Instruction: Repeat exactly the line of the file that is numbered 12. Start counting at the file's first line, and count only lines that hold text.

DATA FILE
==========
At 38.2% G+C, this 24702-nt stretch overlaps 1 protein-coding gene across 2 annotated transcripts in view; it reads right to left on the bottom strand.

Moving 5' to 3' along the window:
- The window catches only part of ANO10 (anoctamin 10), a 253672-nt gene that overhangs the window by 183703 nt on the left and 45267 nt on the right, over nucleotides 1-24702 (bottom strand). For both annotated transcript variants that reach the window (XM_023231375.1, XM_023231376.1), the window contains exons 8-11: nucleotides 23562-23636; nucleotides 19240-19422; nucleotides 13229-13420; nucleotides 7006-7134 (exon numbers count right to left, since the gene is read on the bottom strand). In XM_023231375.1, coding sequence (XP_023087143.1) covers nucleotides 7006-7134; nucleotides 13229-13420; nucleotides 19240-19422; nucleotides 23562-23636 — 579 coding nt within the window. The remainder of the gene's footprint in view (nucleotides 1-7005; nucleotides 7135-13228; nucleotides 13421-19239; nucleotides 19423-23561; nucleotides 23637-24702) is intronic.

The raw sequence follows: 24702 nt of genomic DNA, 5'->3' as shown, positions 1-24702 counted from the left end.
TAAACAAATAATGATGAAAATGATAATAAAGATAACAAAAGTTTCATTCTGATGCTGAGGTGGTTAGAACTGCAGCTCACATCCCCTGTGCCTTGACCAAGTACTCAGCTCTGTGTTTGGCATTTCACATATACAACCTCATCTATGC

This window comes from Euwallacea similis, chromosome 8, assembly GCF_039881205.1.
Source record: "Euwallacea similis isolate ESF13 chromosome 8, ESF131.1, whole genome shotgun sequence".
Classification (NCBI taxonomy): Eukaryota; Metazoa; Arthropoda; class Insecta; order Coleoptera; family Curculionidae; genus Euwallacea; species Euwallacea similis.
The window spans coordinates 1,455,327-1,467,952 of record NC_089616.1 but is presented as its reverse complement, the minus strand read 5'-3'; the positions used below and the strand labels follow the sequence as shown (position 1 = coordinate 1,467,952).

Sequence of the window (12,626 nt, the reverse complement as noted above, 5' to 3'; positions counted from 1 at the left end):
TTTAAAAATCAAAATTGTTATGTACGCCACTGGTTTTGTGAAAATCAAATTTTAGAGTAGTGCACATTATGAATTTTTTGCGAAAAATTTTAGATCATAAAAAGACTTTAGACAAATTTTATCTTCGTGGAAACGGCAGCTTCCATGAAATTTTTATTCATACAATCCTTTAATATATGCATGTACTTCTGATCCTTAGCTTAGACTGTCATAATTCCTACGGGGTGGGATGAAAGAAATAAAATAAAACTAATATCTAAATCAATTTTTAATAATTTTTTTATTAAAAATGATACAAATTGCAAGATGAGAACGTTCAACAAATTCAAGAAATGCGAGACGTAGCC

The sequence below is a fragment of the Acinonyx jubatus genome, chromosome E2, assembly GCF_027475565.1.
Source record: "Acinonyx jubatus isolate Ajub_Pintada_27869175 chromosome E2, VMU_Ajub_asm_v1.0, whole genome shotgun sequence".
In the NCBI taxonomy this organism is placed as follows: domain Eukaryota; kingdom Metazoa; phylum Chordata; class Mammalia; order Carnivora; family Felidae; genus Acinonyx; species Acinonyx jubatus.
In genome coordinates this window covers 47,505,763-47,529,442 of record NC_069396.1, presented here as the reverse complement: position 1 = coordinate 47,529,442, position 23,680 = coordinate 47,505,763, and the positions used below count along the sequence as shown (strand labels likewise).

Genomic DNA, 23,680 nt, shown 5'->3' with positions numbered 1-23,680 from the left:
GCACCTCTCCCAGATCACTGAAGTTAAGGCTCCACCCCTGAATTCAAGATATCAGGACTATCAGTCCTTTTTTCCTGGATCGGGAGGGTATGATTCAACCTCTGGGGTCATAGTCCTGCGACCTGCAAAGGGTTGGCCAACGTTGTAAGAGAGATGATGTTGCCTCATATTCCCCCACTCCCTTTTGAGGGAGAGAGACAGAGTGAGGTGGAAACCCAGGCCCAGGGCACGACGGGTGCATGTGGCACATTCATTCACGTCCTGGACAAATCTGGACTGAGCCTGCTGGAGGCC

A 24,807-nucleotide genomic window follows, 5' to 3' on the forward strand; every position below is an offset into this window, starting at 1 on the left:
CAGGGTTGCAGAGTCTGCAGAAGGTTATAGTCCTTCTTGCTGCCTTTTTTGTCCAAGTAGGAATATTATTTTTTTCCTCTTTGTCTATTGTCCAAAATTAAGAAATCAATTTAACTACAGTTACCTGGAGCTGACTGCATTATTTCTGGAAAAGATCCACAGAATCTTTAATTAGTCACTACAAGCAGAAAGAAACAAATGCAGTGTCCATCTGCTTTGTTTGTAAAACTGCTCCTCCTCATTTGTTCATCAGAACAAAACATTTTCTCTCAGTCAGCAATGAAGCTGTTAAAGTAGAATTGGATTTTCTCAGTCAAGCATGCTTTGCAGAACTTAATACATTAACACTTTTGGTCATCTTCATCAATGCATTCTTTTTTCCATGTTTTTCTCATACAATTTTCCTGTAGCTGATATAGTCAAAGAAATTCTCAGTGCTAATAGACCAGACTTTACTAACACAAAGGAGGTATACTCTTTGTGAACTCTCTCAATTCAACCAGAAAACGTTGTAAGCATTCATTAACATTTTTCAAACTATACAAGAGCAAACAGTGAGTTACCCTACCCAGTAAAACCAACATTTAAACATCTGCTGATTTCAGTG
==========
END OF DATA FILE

The sequence below is a fragment of the Acinonyx jubatus genome, chromosome E2, assembly GCF_027475565.1.